5 bold predictions for world football in 2022

In many ways, 2021 has been a landmark year for Canadian soccer.

The women’s team claimed gold at the Tokyo Olympics, while the men’s team alerted the rest of CONCACAF in the World Cup qualifiers.

Internationally, the past year has brought many surprises in store for us, including Italy crowned European champions and Chelsea winning their second UEFA Champions League title.

What will next year bring? Here are five bold predictions for world football in 2022:

1. Canada qualifies for the knockout stages of the World Cup

The Canadian men’s team’s only World Cup appearance dates back to 1986 in Mexico, when it lost in the group stage after suffering three straight shutout losses. Since then, Canada has come a long way from qualifying for the biggest sporting event on the planet. That will change next year as Canada gets its ticket to the 2022 World Cup.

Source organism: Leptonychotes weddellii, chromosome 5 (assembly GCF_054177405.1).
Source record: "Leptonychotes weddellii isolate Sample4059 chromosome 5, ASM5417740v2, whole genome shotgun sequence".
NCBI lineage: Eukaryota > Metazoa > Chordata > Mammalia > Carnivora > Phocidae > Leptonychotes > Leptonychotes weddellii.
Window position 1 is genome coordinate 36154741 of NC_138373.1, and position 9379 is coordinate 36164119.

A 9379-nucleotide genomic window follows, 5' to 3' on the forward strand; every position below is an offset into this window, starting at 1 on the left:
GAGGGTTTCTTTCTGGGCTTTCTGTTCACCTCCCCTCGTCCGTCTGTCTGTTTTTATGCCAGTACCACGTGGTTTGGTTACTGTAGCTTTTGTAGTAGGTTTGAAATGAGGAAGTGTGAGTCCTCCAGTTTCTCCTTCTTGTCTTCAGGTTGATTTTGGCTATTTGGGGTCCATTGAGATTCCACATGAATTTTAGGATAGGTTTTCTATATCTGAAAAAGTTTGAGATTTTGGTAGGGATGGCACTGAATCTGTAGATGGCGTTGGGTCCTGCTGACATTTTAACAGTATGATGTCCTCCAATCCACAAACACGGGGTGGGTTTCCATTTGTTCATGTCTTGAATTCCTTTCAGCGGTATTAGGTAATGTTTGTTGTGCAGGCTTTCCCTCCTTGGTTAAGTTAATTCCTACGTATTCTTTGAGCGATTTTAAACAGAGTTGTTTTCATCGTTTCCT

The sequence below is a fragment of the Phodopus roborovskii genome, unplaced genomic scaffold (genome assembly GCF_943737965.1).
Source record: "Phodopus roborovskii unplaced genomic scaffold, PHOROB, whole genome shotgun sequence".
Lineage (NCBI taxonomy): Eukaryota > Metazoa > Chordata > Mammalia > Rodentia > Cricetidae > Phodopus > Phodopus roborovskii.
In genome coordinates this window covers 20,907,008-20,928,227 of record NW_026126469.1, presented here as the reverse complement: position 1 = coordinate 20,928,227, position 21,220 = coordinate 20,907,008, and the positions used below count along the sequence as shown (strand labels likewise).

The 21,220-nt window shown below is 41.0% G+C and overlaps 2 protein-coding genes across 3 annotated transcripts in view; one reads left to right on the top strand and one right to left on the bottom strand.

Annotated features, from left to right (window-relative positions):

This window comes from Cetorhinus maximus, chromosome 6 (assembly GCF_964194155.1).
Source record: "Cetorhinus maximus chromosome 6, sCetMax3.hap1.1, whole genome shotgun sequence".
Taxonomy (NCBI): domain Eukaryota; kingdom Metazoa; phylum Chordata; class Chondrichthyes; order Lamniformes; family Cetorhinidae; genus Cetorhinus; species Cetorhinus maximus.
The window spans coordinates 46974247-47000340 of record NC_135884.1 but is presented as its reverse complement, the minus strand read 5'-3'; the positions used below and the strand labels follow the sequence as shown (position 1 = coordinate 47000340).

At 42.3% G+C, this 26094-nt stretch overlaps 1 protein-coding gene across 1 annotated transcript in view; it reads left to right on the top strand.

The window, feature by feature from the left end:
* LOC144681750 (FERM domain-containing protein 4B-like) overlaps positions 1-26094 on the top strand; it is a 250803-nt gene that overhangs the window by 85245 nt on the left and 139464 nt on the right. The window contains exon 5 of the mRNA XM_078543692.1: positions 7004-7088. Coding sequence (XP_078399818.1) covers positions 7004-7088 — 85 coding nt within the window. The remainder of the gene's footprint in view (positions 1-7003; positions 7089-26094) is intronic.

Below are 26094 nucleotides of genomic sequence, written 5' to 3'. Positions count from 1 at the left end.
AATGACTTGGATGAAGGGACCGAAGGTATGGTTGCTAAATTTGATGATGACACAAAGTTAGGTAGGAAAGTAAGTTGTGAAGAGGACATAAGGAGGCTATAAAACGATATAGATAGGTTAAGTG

But the Reds won’t be just spectators in Qatar, or just content to be back in the World Cup for the first time in 36 years. Carried by a talented generation of young attacking players, like Alphonso Davies, coach John Herdman’s team will strike well above their weight and do two things the Canadian team couldn’t in Mexico in 1986: score a goal and win a game. In addition, Canada will move out of its first round group and advance to the round of 16.

“The flair and fearlessness, and with guys like (Alphonso) Davies, (Jonathan) David and (Tajon) Buchanan, we’ve never had such a talented and dangerous team,” said Bob Lenarduzzi, Team Member of chopped off.

2. Toronto lands an NWSL expansion franchise

The National Women’s Soccer League is currently experiencing a tremendous period of growth. Racing Louisville debuted as the 10th club in the NWSL in 2021, and the league is expected to add two more teams next year when Los Angeles and San Diego start playing.

A number of US cities are currently looking to join the fray as expansion franchises, but 2022 will be the year the NWSL heads north and announces its first Canadian club.